Local SEO – On-page optimisation
Local SEO is all about making it quick and easy for customers in your area to find your business online…
Every business that relies on local customers visiting their bricks-and-mortar premises need to incorporate local SEO into their search marketing strategy – this is particularly important as the shift from desktop to mobile means an increasing number of us are using mobile devices to search for specific, nearby businesses on the go.
Examples of local search results on desktop (top) and mobile (bottom)
What are the main factors that influence local search results?
To perform well in local search results, you must adhere to traditional SEO best practice as per any standard campaign; however there a number of unique components that are aligned towards local SEO. Moz, a respected authority on Google’s ranking criteria, collects data each year from industry experts about what they believe are the main local search ranking factors and assigns each of them a weighting:
As the chart above shows, there are a number of key areas to take into account and optimise accordingly – but as on-page signals account for more than 20% of influence on localised results, this post will focus on on-site optimisation and semantic markup.
How to optimise for local search queries
Name, address and phone number (NAP)
The NAP on your website needs to be identical to how it is shown on your Google My Business profile page, as it’s critical that Google categorises you as the same organisation. This is the case for both single and multiple location pages. The information can be shown anywhere on the page, but the footer is most common for single location businesses.
If for any reason your information such as your phone number or email address is shown as an image, ensure it has a corresponding alt tag with the information being shown in either text or number format and have the phone number displayed elsewhere on the page.
As in the case of conventional SEO, you should optimise your landing pages for local terms. Make sure that your business name, targeted local keywords and the business location are included on all landing pages in all of the significant on-page locations. This means that each element should be included in:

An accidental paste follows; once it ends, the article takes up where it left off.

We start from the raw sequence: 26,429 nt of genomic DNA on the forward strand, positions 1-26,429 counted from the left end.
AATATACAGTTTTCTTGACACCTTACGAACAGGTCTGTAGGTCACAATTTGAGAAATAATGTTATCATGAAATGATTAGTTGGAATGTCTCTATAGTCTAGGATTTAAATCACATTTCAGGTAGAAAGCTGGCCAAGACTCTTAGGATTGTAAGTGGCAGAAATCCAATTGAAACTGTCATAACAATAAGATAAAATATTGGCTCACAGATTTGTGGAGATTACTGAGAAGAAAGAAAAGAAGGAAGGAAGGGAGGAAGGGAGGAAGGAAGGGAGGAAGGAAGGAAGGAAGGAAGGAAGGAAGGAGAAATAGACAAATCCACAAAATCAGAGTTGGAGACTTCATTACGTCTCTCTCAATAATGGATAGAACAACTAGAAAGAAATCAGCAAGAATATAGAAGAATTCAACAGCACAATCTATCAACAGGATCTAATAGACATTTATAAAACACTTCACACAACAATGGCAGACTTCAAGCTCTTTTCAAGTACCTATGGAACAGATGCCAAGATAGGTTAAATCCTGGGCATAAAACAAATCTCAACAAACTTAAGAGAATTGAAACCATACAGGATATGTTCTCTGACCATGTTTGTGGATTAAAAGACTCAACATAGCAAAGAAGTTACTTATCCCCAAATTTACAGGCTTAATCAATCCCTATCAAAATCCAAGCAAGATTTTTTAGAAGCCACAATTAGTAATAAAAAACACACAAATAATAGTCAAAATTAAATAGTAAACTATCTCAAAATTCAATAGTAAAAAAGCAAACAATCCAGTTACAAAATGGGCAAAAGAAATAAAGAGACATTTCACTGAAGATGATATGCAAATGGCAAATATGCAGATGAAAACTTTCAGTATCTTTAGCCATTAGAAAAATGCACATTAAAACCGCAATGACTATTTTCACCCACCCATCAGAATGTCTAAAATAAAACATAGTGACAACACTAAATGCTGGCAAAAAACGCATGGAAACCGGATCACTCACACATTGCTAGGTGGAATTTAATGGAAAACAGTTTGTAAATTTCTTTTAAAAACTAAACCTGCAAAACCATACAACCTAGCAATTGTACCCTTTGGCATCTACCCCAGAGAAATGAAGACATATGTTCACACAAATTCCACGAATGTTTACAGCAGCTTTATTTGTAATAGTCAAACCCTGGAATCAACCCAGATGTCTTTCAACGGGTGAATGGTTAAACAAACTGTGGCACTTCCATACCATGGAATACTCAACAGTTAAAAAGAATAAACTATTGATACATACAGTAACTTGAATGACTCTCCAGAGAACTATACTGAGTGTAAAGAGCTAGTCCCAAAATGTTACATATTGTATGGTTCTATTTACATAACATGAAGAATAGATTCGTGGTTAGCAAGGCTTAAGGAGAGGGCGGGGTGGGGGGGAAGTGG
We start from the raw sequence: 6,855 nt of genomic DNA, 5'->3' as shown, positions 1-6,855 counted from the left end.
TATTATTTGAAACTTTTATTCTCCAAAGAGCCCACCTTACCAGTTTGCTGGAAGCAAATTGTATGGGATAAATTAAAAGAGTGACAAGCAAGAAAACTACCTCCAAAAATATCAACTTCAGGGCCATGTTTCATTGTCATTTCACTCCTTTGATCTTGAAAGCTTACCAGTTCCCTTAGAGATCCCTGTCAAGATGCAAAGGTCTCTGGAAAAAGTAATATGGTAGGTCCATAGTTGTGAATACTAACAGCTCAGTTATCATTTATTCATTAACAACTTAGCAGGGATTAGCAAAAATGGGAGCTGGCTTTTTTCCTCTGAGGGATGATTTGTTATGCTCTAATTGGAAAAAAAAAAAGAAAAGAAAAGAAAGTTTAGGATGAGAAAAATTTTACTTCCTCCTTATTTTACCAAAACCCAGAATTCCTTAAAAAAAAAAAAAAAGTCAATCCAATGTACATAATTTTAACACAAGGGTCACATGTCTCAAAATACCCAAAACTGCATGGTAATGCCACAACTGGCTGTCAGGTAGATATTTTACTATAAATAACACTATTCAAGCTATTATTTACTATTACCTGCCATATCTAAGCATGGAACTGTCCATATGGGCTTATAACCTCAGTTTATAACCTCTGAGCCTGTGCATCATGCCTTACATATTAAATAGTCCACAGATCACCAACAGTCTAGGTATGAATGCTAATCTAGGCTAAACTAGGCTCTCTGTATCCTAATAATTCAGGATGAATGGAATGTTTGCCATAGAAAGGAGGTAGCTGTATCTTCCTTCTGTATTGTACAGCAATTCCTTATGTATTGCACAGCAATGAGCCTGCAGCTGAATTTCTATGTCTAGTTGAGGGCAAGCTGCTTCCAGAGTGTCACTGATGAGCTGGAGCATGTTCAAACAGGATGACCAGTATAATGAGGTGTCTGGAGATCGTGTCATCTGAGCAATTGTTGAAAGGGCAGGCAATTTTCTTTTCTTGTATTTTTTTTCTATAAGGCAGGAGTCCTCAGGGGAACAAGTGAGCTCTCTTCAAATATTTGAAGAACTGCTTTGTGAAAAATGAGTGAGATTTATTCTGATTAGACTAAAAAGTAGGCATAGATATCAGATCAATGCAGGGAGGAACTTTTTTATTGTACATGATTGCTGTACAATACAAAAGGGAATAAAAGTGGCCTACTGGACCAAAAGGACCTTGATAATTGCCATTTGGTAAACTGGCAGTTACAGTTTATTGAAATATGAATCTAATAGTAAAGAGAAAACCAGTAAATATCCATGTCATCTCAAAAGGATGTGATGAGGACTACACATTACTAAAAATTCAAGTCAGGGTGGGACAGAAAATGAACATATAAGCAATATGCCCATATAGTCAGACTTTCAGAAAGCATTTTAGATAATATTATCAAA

- Meta title
- Meta description
- Opening H1
- Image alt tags
- On-page copy
However, as in the case of standard SEO, keywords should appear naturally in the copy.
An important aspect of local SEO is ensuring that the copy across your website is high quality and extensive. In the case of local SEO, this must be the case on all local pages on your website.
Location-specific landing pages should ideally be 300 words in length and include information about the local area. If you have multiple local pages on your website, you have to ensure that each page has unique content.
Embed a Google map
Each location landing page should have an embedded Google Map based on the business address. Embedded maps can be easily re-sized to fit around copy on the page and not only does this provide good user experience, it also provides Google with vital local based information about your organisation. When setting up this feature, make sure that your address matches that of your Google My Business listing.
When optimising your website for local SEO, it’s critical to optimise your website with semantic markup. For local businesses, the markup of important information such as the business address, telephone number, opening hours and map data is important as it allows Google to understand the context of the information shown on the page.
An example of local schema markup, using Schema.org, and the corresponding local listing on Google can be seen below:
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